People are definitely starting to get it. In addition to Pure Play, Last.fm is another avenue for indies and unsigned artist to monetize music online. Over and above providing a community of new music influencers, they offer an Artist Royalty Program that pays out their artists directly. Unsigned and independent artists can sign up to earn royalties from on-demand plays and Last.fm's streaming radio.

Sites like MySpace, Facebook, Bebo, Ilike, and Imeem have also gained more solid ground. Let's not forget the white elephants in the mix, iTunes and Amazon, as among the myriad of companies which have dug the trenches of the online music industry, challenging traditional distribution channels.

Radiohead may not have pioneered the online music distribution revolution, but they sure put it on the map as a viable marketing channel for artists to monetize their own music. Radiohead lead by example, and the indies followed.

The artists profiting the most from Radiohead's bravado are the indies and the unsigned acts. Since the Internet's release of In Rainbows, online social media sites have jumped into the fray, helping to iron out the kinks and establish a new working model for unsigned artists and their fans.

Through the efforts of Pure Play, Last.fm, and a host of other sites, the road is slowly being paved to a new era of distribution—an era where the indie and unsigned artist can finally begin to make a living.

About the author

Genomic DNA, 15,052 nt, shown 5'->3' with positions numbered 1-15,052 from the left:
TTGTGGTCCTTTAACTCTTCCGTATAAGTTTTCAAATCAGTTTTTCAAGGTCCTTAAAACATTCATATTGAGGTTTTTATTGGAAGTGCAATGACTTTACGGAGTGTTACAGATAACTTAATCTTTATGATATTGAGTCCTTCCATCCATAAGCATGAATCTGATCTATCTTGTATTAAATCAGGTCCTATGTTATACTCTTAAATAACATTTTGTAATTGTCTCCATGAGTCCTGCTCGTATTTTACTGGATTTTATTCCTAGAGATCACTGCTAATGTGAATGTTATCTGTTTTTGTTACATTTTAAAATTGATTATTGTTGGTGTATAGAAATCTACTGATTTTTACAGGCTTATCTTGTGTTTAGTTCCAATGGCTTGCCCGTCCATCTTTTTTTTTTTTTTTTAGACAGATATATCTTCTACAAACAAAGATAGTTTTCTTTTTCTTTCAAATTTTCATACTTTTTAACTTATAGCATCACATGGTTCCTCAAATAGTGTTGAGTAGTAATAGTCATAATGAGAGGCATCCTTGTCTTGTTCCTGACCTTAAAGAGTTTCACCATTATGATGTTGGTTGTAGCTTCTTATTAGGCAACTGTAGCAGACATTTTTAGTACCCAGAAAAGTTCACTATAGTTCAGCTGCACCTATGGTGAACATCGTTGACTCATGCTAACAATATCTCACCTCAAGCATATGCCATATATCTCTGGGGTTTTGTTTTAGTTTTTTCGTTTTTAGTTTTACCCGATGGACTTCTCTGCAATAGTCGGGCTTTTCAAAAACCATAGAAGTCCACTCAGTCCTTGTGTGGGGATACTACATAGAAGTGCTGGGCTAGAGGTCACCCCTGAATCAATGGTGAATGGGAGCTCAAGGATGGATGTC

Alex Grange is the Chief Executive Officer of Pure Play Music. Pure Play currently features and promotes over 6,000 acts from a total of 42 countries, all of whom have been vetted through the stringent Pure Play A&R selection and legal process. Artists grant Pure Play specific non-exclusive commercial rights to their music. The Pure Play website allows access to the main radio broadcast, 6 genre-specific music streams, on-demand music tracks, artist pages, business directories, news articles, store downloads, an international gig guide and numerous other features, all of which contribute to an average page view quantity per visitor only exceeded by a few established on-line communities.

Under development for launch for the end of 2008 is 'Pure Play People', the Pure Play social networking platform, believed to be the next generation of both social networking and radio broadcasting. You can read more about Pure Play music by logging on towww.pureplaymusic.com.